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Questions and answers about Georgia wrongful death suits

The death of a loved one can turn your life upside down. The pain is often made worse by the deep, complicated money problems the family often suffers.

You might begin to wonder if a wrongful death lawsuit could help you set your life upright again and begin to heal.

What counts as wrongful death in Georgia?

A wrongful death lawsuit can be filed in Georgia when someone dies of homicide. Note that "homicide" has a special meaning in this context.

In our state's wrongful death laws, homicide applies only to deaths resulting from one or more of these:

  • A crime.
  • Negligence.
  • A defectively manufactured product.

Of course, even aside from wrongful death claims, Georgia's laws about crime, negligence and product defects are complex.

For now, you should know such laws can involve almost anything from aircraft, bike, or other vehicle accidents to medical care, supervised activities, worksites and other places of business, the food industry and more.

Who's eligible to file a claim?

Not just anyone can officially file a wrongful death suit in Georgia, and the correct person depends on a specific sequence of possibilities.

The surviving spouse of the deceased can file. With no surviving spouse, it's the children. If there are no children, it's the parents who can file suit.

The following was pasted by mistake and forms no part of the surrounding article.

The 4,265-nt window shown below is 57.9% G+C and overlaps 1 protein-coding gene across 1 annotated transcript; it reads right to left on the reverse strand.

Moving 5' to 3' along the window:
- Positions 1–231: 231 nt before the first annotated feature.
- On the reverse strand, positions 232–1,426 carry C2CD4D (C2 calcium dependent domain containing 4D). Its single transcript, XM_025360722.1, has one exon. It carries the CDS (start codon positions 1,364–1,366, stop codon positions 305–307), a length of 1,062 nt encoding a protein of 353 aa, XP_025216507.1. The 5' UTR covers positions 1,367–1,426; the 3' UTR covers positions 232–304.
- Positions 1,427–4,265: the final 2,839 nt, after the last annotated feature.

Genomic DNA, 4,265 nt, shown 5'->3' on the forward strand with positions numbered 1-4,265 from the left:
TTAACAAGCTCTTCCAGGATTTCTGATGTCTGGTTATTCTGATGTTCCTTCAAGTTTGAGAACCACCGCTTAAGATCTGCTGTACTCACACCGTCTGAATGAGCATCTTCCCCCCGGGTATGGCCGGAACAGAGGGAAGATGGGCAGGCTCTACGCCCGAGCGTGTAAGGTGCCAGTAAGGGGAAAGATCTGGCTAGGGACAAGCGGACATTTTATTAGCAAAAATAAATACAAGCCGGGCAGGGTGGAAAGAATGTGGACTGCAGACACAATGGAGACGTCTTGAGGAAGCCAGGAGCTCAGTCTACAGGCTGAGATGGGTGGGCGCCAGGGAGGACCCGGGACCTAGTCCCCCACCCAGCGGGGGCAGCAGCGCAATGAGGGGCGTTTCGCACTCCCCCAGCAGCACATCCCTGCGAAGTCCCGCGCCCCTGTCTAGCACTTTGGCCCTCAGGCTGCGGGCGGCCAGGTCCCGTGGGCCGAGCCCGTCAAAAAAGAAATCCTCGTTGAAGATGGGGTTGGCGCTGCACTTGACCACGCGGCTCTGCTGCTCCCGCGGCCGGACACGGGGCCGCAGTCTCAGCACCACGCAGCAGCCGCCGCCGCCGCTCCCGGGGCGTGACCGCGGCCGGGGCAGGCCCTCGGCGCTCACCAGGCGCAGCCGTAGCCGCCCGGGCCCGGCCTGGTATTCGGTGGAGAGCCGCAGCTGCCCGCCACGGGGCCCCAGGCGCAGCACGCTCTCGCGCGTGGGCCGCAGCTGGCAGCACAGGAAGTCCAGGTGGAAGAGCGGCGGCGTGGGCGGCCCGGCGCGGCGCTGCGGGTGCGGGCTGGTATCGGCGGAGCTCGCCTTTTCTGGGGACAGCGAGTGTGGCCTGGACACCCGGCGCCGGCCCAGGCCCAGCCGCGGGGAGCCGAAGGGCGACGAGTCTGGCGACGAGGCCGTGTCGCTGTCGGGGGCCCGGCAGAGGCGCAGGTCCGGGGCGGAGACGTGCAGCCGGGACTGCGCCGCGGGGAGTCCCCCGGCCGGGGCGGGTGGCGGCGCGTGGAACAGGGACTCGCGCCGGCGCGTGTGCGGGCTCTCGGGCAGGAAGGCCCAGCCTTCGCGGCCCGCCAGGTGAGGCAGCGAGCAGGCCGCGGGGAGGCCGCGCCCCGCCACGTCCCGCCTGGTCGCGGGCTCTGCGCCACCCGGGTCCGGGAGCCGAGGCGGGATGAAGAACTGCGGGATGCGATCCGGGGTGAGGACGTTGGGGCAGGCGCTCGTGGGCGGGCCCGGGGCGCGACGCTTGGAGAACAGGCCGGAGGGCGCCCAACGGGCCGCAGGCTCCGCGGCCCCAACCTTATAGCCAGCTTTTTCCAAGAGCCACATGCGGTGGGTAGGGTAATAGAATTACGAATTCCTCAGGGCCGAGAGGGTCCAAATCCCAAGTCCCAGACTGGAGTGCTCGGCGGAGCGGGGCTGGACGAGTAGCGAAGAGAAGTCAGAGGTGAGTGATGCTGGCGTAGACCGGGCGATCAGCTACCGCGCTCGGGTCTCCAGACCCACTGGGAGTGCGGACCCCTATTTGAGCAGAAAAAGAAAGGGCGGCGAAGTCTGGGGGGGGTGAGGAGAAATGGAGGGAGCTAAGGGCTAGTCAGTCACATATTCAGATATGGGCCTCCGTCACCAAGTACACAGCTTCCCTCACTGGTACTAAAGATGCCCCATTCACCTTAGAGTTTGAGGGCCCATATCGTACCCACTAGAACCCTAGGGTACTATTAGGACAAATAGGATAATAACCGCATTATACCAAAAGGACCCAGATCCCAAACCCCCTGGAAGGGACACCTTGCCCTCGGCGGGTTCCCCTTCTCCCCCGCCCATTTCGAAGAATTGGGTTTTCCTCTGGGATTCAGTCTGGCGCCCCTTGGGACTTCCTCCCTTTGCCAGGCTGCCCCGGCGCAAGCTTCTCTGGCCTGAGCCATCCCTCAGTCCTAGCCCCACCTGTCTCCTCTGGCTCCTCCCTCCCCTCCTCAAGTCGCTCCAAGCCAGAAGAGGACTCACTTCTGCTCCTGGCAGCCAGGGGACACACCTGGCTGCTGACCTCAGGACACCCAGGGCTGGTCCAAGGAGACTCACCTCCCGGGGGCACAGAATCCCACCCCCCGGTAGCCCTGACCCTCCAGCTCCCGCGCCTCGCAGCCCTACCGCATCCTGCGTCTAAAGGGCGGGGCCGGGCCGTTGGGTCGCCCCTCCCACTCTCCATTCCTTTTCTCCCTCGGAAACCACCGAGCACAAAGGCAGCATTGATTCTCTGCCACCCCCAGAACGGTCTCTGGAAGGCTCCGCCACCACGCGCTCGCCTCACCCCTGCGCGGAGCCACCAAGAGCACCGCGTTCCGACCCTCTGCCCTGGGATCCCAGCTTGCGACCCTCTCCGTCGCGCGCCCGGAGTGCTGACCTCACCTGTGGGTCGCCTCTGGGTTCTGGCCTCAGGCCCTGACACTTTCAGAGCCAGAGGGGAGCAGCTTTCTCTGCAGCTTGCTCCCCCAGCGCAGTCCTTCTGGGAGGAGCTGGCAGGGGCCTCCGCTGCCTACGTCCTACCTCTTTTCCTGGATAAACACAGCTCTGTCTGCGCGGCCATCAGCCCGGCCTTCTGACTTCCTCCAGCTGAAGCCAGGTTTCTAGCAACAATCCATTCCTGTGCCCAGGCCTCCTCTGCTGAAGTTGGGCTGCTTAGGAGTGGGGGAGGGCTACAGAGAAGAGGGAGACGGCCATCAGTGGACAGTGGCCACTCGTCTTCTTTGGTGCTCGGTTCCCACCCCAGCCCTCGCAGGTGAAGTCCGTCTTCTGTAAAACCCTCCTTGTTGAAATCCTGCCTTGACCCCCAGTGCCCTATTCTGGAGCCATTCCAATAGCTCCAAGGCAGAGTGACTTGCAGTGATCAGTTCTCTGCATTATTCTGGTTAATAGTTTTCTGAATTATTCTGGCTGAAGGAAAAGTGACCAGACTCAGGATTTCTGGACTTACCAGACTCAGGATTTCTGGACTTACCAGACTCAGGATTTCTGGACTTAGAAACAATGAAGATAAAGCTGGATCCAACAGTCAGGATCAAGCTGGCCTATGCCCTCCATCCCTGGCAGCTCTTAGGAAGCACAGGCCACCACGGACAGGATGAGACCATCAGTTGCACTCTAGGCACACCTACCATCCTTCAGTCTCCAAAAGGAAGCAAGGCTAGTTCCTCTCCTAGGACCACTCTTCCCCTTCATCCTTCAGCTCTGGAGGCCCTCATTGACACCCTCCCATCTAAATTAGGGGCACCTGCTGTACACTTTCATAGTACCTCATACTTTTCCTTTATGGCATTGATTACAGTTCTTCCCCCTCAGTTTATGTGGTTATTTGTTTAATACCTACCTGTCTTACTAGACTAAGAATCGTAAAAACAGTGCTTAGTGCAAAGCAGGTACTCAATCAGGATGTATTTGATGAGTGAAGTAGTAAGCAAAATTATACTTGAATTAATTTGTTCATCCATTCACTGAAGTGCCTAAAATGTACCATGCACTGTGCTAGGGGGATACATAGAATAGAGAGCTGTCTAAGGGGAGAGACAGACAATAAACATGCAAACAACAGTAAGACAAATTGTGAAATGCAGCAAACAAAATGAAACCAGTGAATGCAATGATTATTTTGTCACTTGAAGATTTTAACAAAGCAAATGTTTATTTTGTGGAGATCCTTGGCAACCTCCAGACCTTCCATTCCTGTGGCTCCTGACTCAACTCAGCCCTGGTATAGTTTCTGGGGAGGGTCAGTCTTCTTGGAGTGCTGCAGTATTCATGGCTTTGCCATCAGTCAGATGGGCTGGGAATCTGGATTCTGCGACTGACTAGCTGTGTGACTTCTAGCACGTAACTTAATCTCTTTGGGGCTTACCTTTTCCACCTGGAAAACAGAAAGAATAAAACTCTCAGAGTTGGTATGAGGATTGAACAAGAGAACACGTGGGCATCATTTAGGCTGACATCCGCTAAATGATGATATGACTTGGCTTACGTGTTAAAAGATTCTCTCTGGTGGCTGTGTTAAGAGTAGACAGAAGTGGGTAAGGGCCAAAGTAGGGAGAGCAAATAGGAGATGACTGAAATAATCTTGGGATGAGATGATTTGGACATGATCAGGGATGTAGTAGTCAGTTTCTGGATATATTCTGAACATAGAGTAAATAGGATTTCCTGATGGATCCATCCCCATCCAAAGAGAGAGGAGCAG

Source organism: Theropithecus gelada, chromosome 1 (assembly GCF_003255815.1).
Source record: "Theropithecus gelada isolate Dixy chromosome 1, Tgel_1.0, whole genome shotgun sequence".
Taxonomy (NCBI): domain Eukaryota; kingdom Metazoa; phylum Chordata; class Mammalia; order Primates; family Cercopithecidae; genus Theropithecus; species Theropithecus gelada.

With no spouse, children, or parents, whoever is appointed to sort out the deceased's debts and assets (their estate's executor or administrator) can file suit and hold any benefits until a next of kin can be located.

What kind of damages can be recovered?

The full range of avenues for possible awards requires legal expertise and experience to explore.

Georgia law specifies that the relatives may recover "the full value of the life of the deceased, as shown by the evidence." There is no cap placed on the possible total.

This "full value" and "evidence" generally means the value in wealth and income expected from the unlived part of the life the person should have lived.

Also, less material dimensions are considered, usually as expressed in the testimony of survivors.

Additional damages are not usually awarded, in part because any additional lawsuits involving the death are often consolidated into the wrongful death suit. However, there can be many exceptions.

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